Montana Lawmakers Consider Repealing Common Core Standards

School officials, faculty and legislators debate national education standards enacted in 2013

By Alison Noon, Associated Press

HELENA — Teachers, school officials and lawmakers on Monday debated whether to repeal national education standards that Montana enacted in 2013.

Republican Rep. Debra Lamm presented a proposal to the Senate Education and Cultural Resources Committee to remove the Common Core initiative and strip the Montana Department of Public Education of the ability to set future accreditation standards.

The move would likely undermine a 1975 Montana Supreme Court ruling against transferring any supervisory duties away from the Board of Public Education.

Supporters of House Bill 377 said students are worse off under top-down curriculum that diminishes competition and inhibits local control.

Marjorie Hughes, a retired teacher, said in support of the proposal that national standards require teachers to focus on the same lessons, which means all students must learn the same way.

“This style of learning doesn’t allow for differences in ability, interest and learning style,” Hughes said.

Laurie Barron, superintendent in Kalispell and a nationally recognized middle school principal, said Common Core does not dictate curriculum.

“The current standards don’t tell states, districts or teachers what materials to use to teach the standards or how to teach them,” Barron said. “The standards simply provide the end goal of what students must know and be able to do.”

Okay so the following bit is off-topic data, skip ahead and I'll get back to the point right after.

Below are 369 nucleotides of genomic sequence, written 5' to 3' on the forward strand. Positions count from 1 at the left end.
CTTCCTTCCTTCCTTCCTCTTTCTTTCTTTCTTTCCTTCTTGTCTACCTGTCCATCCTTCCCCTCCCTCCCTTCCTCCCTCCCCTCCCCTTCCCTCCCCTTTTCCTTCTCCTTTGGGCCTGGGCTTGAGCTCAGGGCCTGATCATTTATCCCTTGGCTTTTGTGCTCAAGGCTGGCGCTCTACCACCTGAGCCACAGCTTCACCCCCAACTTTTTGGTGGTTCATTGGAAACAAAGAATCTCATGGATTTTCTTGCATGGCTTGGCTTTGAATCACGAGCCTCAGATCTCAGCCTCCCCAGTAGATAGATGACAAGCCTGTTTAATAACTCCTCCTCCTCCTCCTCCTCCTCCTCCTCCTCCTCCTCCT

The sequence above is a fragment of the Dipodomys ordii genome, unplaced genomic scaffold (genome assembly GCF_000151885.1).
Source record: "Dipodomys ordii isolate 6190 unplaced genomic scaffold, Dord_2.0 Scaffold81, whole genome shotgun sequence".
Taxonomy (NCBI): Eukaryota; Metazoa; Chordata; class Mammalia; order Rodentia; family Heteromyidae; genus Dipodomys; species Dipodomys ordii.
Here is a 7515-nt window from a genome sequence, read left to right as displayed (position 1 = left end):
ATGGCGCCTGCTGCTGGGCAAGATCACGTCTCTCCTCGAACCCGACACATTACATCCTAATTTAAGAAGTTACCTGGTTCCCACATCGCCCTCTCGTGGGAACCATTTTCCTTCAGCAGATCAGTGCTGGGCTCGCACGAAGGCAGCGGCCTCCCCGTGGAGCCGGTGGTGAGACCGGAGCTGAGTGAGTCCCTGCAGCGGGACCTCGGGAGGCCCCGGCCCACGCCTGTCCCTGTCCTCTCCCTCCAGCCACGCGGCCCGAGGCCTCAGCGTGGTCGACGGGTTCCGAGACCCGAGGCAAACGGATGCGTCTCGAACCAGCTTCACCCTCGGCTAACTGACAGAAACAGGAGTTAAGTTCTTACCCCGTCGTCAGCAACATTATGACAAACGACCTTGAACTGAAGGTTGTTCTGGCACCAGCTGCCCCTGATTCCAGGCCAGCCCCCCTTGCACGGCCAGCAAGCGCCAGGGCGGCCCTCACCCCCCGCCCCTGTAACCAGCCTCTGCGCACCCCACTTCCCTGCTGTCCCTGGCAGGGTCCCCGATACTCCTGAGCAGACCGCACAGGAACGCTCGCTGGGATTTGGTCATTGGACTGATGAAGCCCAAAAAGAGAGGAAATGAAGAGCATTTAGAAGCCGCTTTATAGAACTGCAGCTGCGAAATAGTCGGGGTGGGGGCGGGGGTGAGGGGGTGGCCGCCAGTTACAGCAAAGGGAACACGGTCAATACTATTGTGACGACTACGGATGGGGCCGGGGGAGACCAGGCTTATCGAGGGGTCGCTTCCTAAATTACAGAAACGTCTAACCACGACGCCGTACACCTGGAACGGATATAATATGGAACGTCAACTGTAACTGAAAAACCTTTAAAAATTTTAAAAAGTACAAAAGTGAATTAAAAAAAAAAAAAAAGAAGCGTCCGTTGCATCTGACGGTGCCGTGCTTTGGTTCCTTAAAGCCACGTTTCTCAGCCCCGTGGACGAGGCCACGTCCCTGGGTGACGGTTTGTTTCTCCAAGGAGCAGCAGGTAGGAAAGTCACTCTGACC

Opponents said Common Core is more rigorous than Montana’s former standards.

Superintendent of Public Instruction Denise Juneau said Montana was the last of 46 states to adopt the national standards, a move she oversaw during her seven-year tenure as the state’s top education official.

Juneau said the Board of Public Education would likely challenge and win a lawsuit against removing the group’s discretion over the state’s educational programs, a responsibility granted in the Montana Constitution.

“This legislation is a constitutional overstep that also happens to be bad policy that will lower standards for our students and cause uncertainty for our schools,” Juneau said.

Students across the state will be tested on the standards this month. It will be the first time Montana has conducted statewide evaluations since enacting Common Core two years ago.

The measure passed out of the House last month on a vote of 54-46. The Senate panel took no immediate action on the bill Monday.

 

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